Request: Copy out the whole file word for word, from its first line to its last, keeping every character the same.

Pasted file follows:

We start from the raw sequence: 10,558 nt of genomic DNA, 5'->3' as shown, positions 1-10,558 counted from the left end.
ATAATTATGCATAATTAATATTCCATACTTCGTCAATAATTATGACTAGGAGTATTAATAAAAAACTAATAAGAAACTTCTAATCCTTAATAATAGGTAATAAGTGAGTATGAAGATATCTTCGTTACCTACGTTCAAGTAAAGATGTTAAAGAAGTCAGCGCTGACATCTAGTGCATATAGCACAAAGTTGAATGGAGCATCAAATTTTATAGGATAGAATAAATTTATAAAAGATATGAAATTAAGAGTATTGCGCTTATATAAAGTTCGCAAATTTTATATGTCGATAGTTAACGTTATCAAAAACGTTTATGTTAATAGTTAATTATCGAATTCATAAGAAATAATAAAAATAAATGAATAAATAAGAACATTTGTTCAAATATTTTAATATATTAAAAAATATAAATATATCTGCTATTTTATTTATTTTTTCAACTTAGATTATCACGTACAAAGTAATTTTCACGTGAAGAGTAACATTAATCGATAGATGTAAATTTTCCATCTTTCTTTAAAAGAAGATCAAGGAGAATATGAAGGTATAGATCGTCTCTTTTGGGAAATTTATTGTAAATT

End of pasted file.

We start from the raw sequence: 10,558 nt of genomic DNA, 5'->3' as shown, positions 1-10,558 counted from the left end.
ATAATTATGCATAATTAATATTCCATACTTCGTCAATAATTATGACTAGGAGTATTAATAAAAAACTAATAAGAAACTTCTAATCCTTAATAATAGGTAATAAGTGAGTATGAAGATATCTTCGTTACCTACGTTCAAGTAAAGATGTTAAAGAAGTCAGCGCTGACATCTAGTGCATATAGCACAAAGTTGAATGGAGCATCAAATTTTATAGGATAGAATAAATTTATAAAAGATATGAAATTAAGAGTATTGCGCTTATATAAAGTTCGCAAATTTTATATGTCGATAGTTAACGTTATCAAAAACGTTTATGTTAATAGTTAATTATCGAATTCATAAGAAATAATAAAAATAAATGAATAAATAAGAACATTTGTTCAAATATTTTAATATATTAAAAAATATAAATATATCTGCTATTTTATTTATTTTTTCAACTTAGATTATCACGTACAAAGTAATTTTCACGTGAAGAGTAACATTAATCGATAGATGTAAATTTTCCATCTTTCTTTAAAAGAAGATCAAGGAGAATATGAAGGTATAGATCGTCTCTTTTGGGAAATTTATTGTAAATT